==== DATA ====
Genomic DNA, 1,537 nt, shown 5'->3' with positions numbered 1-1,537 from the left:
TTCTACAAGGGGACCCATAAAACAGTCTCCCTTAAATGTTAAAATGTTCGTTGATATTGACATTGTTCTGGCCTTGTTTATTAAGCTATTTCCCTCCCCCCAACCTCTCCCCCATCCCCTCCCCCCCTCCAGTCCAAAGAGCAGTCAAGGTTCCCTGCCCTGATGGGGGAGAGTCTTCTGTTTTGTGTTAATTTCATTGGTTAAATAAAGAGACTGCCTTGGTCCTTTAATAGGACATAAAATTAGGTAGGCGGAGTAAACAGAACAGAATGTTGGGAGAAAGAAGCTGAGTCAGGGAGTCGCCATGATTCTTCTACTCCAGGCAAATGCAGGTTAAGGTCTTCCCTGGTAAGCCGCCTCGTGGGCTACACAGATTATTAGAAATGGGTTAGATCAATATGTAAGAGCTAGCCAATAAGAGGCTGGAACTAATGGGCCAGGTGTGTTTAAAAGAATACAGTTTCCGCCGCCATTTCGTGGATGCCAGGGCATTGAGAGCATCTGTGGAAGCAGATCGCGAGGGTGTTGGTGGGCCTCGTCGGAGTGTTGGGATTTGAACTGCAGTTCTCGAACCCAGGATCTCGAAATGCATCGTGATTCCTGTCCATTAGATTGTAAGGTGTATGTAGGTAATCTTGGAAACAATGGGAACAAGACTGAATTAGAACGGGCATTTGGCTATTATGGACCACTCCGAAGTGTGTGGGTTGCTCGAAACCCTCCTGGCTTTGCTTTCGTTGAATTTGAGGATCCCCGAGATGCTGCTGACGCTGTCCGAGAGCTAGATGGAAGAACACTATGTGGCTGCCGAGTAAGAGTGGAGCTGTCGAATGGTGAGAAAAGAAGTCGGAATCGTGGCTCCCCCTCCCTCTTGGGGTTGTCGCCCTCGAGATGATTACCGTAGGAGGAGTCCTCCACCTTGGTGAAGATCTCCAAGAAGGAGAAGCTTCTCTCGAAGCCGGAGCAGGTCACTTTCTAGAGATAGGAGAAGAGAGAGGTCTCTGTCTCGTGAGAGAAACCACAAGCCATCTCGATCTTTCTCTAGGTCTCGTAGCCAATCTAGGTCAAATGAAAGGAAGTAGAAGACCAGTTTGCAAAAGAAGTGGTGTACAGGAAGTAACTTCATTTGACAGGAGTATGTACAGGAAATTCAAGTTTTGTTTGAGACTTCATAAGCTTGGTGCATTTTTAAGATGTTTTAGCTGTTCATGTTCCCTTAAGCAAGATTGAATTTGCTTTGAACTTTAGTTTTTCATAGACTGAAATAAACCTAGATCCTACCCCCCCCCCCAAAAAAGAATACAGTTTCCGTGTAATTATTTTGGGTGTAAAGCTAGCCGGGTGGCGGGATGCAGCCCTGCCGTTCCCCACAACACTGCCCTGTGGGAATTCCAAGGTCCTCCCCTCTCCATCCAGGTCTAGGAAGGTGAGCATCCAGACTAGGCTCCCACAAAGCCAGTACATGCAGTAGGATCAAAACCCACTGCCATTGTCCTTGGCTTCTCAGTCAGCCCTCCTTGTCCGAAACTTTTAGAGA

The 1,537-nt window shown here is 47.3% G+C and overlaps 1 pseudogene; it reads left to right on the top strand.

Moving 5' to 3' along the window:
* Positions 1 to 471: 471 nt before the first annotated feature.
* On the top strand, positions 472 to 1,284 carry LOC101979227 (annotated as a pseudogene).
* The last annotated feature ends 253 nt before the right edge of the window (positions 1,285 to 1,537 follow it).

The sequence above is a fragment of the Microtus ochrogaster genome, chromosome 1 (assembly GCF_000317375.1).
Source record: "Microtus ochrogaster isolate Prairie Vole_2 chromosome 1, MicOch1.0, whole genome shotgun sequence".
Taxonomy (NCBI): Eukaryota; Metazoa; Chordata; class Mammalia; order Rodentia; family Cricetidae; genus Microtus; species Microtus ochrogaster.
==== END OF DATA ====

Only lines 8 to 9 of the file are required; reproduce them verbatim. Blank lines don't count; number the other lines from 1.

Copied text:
The sequence above is a fragment of the Microtus ochrogaster genome, chromosome 1 (assembly GCF_000317375.1).
Source record: "Microtus ochrogaster isolate Prairie Vole_2 chromosome 1, MicOch1.0, whole genome shotgun sequence".